Marion Cunningham, aka Mrs. C, was America’s favorite Midwestern mother on Happy Days. And she concedes she played much the same role on the show with her much younger co-stars.
Marion Ross, who now is 93, was 45 when Happy Days came on the airways back in January 1974. The kids on the show were high school-aged, with Fonzie (Henry Winkler) in his 20s. Ross didn’t turn off her maternal instincts behind the scenes, with Ron Howard (Richie), Anson Williams (Potsie), Donnie Most (Ralph) or Erin Moran (Joanie).
Ross talked about the topic when she discussed her career and life on Happy Days in the Media Path podcast hosted by Fritz Coleman and Louise Palanker.
“I was treated like a mother,” Ross said. “They would come and sit beside me and tell me their problems, secrets, things like that. I wanted to be a mother, I didn’t want to be some hot item.”
And Ross also talked about the relationship she had with Moran, who died in April 2017. She suffered from throat cancer and didn’t know she had it until the disease already was in stage four. Ross said she hoped she helped Moran when she was on Happy Days.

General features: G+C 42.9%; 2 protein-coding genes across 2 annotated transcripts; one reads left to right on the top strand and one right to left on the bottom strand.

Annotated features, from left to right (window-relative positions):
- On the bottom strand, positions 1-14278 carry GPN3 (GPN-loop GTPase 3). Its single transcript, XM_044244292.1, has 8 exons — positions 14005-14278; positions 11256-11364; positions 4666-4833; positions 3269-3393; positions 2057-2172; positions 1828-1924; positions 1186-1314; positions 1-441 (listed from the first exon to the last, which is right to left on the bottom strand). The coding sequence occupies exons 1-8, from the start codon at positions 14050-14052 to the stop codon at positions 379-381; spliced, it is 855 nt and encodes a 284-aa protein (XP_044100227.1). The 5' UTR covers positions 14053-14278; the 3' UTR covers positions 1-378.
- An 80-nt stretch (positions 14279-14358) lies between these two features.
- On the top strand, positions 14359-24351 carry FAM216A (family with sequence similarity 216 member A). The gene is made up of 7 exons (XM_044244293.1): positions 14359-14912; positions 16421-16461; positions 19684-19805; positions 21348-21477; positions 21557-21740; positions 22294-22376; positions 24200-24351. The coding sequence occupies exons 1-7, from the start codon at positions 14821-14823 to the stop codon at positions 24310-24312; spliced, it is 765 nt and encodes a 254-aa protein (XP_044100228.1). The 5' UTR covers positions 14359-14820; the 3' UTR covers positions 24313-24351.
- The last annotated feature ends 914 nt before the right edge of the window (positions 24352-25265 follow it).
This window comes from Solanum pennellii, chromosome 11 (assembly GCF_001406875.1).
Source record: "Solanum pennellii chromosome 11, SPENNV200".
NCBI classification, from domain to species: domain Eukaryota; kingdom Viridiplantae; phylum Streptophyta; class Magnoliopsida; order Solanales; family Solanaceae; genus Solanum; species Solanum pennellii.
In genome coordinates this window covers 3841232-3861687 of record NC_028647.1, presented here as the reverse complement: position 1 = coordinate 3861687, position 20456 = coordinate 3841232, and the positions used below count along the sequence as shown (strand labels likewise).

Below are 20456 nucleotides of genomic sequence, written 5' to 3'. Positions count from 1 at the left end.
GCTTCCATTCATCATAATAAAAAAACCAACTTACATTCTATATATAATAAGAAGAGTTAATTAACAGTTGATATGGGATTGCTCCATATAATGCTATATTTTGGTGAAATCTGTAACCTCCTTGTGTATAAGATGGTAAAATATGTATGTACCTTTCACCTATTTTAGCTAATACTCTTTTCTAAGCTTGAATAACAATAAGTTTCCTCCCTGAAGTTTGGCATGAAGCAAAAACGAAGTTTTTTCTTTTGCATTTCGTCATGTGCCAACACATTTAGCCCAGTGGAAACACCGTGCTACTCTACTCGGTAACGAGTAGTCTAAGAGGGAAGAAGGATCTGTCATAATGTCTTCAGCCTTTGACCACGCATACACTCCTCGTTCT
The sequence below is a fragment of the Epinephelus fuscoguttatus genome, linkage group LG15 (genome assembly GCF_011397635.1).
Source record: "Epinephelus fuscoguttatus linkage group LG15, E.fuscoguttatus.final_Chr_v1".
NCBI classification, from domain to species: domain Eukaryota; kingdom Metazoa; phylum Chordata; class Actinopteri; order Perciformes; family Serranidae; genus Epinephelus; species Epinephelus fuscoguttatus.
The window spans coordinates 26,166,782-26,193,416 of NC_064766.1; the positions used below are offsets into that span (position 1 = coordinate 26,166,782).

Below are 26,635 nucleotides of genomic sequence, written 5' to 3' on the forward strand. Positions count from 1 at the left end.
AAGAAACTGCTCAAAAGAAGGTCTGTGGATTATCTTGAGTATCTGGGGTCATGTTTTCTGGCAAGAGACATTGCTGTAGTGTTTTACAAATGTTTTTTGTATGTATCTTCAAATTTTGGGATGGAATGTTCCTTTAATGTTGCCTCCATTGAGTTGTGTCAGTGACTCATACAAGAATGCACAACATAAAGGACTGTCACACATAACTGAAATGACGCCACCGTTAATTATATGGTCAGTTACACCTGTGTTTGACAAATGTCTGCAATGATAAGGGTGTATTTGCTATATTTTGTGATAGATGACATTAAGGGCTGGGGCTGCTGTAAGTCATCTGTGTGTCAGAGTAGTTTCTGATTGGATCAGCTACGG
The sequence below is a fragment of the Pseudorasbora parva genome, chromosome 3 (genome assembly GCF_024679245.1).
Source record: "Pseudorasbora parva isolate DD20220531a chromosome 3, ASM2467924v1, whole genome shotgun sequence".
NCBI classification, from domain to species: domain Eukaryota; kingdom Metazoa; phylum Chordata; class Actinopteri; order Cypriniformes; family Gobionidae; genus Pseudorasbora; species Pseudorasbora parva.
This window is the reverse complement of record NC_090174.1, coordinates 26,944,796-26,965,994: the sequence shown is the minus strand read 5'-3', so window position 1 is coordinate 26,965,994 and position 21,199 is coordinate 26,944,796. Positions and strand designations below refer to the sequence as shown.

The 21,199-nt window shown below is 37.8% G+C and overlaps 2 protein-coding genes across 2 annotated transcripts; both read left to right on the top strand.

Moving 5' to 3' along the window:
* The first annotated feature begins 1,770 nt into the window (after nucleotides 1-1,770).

“I think I did, she was a darling girl,” Ross said. “She had a terrible home life and she paid a big price.”
You can check out the podcast below:
Happy Days Star Said ‘Fame Was Tough’ On Moran
Moran was 13 when she joined the Happy Days cast. She played Richie’s perky, sometimes annoying, kid sister. In reality, Moran was from a family of six children. Her mother, seeing that her daughter could sing and act, signed up Erin with a talent agency. Erin started her career at 5.
Ross talked about Moran’s issues in a 2002 interview with the Archive of American Television. Erin needed her real-life parents and the ones she had on Happy Days.
“Fame is tough,” Ross said. “And I think it was tough on Erin. … I think what happened in her case was her family sort of disintegrated around her, whereas Ron Howard’s parents were like rocks and stayed the same. They were fine people and didn’t get sucked into show business in any way, so he always had a father up there quietly watching and this wonderful mother to advise him and not jump into the scene.
“Whereas, Erin’s parents seem to be a little bit swept away with all of this. So Erin was like the boss of the family. She was the breadwinner and had to hold everything together. These kids are sent to school, then back to the set, then back to school, so by the time Erin would come back to the set we were in the midst of a big joke or we’d worked out something that she would have to see quickly what is was she’d have to fit into. It was double responsibility for her.”